The more you want to avoid thinking about something, the more you fail to do so. The more you want to avoid anxiety, the more you will get entangled in it. The more you will think of sleeping, the more you will be away from sleep. Don’t worry, everyone does the same. Our brain is an excellent supervisor. It is always eager to see if the progress is satisfactory. Whenever it follows a path, it keeps in handy an alternate path. Because of this alternate follow-up path, we can’t avoid what we wish to avoid. The insomniac’s brain keeps on checking if it has fallen asleep or not. Viktor Frankl said, the fear of sleeplessness results in a ‘hyper-intention’ to fall asleep. This hyper-intention incapacitates one’s ability to sleep. It is a kind of fear. To overcome this fear, Frankl advised, the person should not try to sleep, but rather try to do just the opposite, that is, to stay awake, as long as possible. In other words, “the hyper-intention to fall asleep, arising from the anticipatory anxiety of not being able to do so, must be replaced by the paradoxical intention not to fall asleep, which will soon be followed by sleep.”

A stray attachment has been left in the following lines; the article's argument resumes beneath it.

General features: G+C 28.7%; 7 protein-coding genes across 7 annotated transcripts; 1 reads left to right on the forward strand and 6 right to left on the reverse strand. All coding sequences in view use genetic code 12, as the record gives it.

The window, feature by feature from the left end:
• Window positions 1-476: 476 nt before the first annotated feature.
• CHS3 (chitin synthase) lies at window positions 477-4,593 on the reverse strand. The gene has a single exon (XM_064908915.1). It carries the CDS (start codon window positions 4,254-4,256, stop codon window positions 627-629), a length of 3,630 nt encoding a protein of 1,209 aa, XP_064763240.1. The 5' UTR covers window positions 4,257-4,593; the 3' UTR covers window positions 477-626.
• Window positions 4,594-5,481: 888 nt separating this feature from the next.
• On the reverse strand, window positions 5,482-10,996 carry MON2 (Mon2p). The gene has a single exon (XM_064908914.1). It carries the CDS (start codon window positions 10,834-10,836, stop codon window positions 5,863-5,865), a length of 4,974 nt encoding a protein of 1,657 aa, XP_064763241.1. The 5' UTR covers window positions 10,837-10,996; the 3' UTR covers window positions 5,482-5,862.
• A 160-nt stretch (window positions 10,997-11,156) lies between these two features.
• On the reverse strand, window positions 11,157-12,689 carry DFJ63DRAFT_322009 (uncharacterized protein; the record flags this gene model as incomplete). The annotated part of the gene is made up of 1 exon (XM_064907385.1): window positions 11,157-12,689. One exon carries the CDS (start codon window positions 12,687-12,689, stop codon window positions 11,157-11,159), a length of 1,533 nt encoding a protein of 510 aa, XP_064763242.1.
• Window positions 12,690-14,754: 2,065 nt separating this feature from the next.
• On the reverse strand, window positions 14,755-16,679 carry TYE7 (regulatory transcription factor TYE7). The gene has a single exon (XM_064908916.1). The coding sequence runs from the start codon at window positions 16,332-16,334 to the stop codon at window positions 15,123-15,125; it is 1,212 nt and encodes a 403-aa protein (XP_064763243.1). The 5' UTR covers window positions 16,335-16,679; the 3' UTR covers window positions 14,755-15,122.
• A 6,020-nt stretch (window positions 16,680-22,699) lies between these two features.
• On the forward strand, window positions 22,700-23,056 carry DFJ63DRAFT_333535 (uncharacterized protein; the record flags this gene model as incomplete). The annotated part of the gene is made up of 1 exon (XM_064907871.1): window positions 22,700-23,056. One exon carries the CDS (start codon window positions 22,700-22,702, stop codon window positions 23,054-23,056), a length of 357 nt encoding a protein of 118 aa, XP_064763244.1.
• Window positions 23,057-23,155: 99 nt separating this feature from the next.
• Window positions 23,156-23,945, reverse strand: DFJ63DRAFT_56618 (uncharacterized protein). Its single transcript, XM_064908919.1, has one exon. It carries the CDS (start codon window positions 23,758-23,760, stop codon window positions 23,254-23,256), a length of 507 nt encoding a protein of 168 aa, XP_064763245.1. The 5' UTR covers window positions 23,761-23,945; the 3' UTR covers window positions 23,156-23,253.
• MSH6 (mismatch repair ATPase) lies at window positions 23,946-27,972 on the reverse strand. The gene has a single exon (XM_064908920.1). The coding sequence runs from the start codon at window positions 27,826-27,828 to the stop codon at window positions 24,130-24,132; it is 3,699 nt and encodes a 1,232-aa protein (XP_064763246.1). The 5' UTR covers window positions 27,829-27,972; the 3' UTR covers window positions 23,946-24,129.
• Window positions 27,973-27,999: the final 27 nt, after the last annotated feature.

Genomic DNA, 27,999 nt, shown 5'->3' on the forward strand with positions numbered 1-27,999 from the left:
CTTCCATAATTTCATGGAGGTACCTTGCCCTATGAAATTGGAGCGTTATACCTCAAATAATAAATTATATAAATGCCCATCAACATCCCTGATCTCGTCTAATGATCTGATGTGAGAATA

Frankl writes about a young boy who can’t get rid of his stammering in spite of best efforts. One day, the boy was travelling in a bus without a proper ticket. Hoping the conductor would let him off, pitying his stammering, the boy tried to stammer, but he couldn’t. At that moment, he found himself free of speech problems. This shows that our tendency to behave in undesirable ways increases when we take important decisions.

Different situations need different kinds of thoughts to arrive at the solution. One doesn’t expect a universal solution, even for similar situations. The ‘art of self-overhearing’, some psychologists believe, is one way to make good decisions. This ‘art’ requires one’s ‘willingness to engage in introspection’, when one is confronted with an uncertain situation. Such situations don’t give enough time for ‘doing maths’ or ‘thinking’. Decisions in such situations depend upon one’s emotions, instincts, and mental shortcuts. “People who are more rational don’t perceive emotion less, they just regulate it better,” believe some psychologists. Acting irrationally in some situations can be helpful.

Our brain not only thinks, it constantly keeps tabs on ‘how we think’. ‘How we think and what we think’ is due to our metacognitive abilities. This mental ability helps us to reconcile with the fact that we can be biased and, therefore, can go wrong. Metacognition gives us an opportunity to avoid blunders.